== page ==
People streamed in for a look-see, demonstrating the fabulous flow of the house, evident when one of the organizers said that they'd never expected to get so many people in the house. Referring to the monthly Modern Richmond tours, she said, "This is the one night a month folks can imagine they're in Los Angeles."
I could imagine it but I couldn't imagine wanting it to be permanent.
Amour welcomed me into its bar during my break between culture with happy hour small plates and a glass of Terrasse du Midi Rose.
Saying yes happily to everything on the happy hour board, I was rewarded with a petite crepe piled high with duck confit in garlic butter, a Croque Madame with a quail egg astride and the owner's grandmother's potato pancake with applesauce recipe fried up golden brown and crispy.
Discussing the new rules of civility whereby potential employees can't be bothered calling in to alert staff to their no-show, a nearby millennial picked up the thread of our conversation and said in all seriousness, "Yea, what's wrong with my generation? They've got no worth ethic at all."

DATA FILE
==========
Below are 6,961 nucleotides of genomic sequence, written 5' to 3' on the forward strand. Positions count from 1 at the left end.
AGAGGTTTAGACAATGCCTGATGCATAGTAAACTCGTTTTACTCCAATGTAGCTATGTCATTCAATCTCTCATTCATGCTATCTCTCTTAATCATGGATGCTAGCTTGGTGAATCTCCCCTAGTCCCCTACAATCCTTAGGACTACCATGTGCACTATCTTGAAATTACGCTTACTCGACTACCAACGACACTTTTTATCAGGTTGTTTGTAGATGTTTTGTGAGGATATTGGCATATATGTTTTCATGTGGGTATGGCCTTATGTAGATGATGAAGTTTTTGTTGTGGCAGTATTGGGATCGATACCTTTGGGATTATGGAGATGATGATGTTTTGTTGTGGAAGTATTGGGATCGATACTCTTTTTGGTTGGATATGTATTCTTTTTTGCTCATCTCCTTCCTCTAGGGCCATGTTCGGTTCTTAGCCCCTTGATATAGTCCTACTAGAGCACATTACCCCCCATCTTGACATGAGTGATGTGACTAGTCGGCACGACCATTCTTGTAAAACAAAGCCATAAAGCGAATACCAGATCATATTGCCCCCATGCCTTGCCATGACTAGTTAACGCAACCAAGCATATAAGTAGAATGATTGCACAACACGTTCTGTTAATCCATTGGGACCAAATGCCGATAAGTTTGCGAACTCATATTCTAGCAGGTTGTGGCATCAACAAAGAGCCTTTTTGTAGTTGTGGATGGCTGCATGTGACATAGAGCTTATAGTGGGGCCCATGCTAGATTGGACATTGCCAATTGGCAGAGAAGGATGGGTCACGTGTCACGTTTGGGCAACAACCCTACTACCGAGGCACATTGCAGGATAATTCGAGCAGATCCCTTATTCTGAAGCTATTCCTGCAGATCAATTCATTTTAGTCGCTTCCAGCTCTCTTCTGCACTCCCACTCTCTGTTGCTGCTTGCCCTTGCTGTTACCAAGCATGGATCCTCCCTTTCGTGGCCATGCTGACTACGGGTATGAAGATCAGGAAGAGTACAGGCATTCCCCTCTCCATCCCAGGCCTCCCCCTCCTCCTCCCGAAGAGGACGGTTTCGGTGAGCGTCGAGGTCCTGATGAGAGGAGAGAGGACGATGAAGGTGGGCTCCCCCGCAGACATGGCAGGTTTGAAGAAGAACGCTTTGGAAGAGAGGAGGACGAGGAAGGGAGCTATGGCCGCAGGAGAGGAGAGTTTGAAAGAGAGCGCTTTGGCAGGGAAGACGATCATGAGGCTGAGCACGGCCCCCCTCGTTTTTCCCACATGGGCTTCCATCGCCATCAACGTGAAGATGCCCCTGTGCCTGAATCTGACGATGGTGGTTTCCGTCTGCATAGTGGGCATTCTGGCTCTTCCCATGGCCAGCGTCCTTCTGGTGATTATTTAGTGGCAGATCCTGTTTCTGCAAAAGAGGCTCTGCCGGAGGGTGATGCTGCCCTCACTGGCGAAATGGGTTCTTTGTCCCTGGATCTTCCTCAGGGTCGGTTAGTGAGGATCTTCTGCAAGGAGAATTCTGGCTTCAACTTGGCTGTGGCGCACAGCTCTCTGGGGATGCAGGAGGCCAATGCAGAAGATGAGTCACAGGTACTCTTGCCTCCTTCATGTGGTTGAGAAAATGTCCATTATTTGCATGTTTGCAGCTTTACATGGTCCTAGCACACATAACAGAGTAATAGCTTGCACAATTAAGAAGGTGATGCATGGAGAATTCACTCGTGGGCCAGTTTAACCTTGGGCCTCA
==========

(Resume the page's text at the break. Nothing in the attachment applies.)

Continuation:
Best guesses were bandied about - too much coddling, no parental limits, meaningless sports trophies - and before long, someone else reminisced about mowing lawns to save up to buy a Nintendo when he knew his parents never would.
Somehow, we have bred out of our youth any willingness to mow or shovel snow for the sake of earning unreported income.
It's a crying shame, I tell you, and delicate Rose-poached pear with strawberries went a long way to taking my mind off the crisis at hand.
I left Amour for Gallery 5 because singer/storyteller Jason Webley was back after a five year hiatus, an intended break which he began by explaining had been compromised almost from the beginning. First friends wanted him to play, then he was offered money, then he was going to be in town (or nearby) anyway and, before long, hiatus was code for working musician.
Jason not only had a knack for (as he called it) long-winded storytelling but thoroughly enjoyed it, too, so he warned us early to keep him in check, not allowing too much music or too many stories. That's like putting the patients in charge of the asylum, don't you think?